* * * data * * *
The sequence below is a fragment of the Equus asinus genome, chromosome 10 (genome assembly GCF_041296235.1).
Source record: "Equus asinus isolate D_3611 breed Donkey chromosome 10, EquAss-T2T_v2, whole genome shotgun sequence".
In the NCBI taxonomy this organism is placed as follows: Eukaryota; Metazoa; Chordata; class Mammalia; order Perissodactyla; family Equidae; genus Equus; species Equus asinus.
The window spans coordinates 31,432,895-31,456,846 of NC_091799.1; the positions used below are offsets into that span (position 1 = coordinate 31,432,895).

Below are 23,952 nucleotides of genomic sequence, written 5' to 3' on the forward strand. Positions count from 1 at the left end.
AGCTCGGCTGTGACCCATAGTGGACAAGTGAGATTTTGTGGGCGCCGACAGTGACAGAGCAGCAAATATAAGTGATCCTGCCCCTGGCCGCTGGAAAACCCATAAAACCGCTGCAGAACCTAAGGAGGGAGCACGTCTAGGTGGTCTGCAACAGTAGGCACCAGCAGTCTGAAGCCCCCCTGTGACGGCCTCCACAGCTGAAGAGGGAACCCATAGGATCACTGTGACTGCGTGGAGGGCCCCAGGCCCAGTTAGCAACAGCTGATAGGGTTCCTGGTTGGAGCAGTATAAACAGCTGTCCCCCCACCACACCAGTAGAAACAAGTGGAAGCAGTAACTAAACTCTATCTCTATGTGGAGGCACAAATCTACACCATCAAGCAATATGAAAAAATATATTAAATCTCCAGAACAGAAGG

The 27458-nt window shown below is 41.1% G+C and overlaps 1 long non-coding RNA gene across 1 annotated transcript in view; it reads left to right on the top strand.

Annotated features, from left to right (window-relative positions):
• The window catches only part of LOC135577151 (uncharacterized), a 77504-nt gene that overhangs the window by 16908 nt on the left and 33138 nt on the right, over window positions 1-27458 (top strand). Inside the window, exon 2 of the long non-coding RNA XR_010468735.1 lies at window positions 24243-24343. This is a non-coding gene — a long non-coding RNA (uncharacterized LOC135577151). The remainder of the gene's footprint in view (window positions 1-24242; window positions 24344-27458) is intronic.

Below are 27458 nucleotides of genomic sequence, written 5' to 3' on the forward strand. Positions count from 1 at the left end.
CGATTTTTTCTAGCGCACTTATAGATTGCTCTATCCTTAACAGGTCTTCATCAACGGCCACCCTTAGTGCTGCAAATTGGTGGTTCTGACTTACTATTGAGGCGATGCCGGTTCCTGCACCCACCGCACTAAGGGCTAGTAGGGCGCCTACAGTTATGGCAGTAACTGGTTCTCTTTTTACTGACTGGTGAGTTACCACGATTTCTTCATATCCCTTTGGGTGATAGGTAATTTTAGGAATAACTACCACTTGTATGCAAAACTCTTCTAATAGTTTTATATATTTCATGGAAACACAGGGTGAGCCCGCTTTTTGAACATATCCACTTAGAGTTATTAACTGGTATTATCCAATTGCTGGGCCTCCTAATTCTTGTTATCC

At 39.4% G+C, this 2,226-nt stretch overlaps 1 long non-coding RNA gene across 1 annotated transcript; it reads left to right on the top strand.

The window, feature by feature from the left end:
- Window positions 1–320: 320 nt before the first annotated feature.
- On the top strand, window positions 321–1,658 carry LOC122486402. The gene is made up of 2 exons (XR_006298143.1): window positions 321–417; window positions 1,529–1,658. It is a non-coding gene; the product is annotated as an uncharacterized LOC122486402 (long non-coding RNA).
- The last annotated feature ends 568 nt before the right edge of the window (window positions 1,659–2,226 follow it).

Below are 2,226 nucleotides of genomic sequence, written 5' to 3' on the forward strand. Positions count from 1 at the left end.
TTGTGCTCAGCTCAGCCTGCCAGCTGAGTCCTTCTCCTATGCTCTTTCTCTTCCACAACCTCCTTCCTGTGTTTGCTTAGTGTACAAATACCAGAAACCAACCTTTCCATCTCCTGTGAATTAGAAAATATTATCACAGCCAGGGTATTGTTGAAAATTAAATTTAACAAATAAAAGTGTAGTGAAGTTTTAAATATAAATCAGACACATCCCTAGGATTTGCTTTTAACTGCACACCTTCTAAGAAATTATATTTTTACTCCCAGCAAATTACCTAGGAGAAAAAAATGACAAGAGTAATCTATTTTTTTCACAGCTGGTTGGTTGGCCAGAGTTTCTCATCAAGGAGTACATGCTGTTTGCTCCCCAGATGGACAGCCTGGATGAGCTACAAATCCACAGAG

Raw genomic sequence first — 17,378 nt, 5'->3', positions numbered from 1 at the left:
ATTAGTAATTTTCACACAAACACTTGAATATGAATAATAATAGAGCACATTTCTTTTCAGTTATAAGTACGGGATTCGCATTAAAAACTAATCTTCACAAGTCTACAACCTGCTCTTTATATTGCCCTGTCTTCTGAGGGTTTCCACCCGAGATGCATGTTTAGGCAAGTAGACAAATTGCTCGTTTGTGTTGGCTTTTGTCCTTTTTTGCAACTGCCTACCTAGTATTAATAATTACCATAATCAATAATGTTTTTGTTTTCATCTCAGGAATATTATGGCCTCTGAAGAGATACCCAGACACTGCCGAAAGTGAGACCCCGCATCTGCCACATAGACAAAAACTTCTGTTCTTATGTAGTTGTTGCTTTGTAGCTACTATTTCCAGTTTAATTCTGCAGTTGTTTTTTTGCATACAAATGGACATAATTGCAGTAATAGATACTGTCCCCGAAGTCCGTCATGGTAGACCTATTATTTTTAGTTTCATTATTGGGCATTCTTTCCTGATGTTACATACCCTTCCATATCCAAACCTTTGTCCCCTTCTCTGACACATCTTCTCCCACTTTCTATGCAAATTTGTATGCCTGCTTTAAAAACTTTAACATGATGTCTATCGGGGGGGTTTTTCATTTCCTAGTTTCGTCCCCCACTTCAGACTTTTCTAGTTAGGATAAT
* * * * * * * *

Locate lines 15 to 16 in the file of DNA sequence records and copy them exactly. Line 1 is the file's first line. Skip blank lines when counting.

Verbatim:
- On the top strand, window positions 321–1,658 carry LOC122486402. The gene is made up of 2 exons (XR_006298143.1): window positions 321–417; window positions 1,529–1,658. It is a non-coding gene; the product is annotated as an uncharacterized LOC122486402 (long non-coding RNA).
- The last annotated feature ends 568 nt before the right edge of the window (window positions 1,659–2,226 follow it).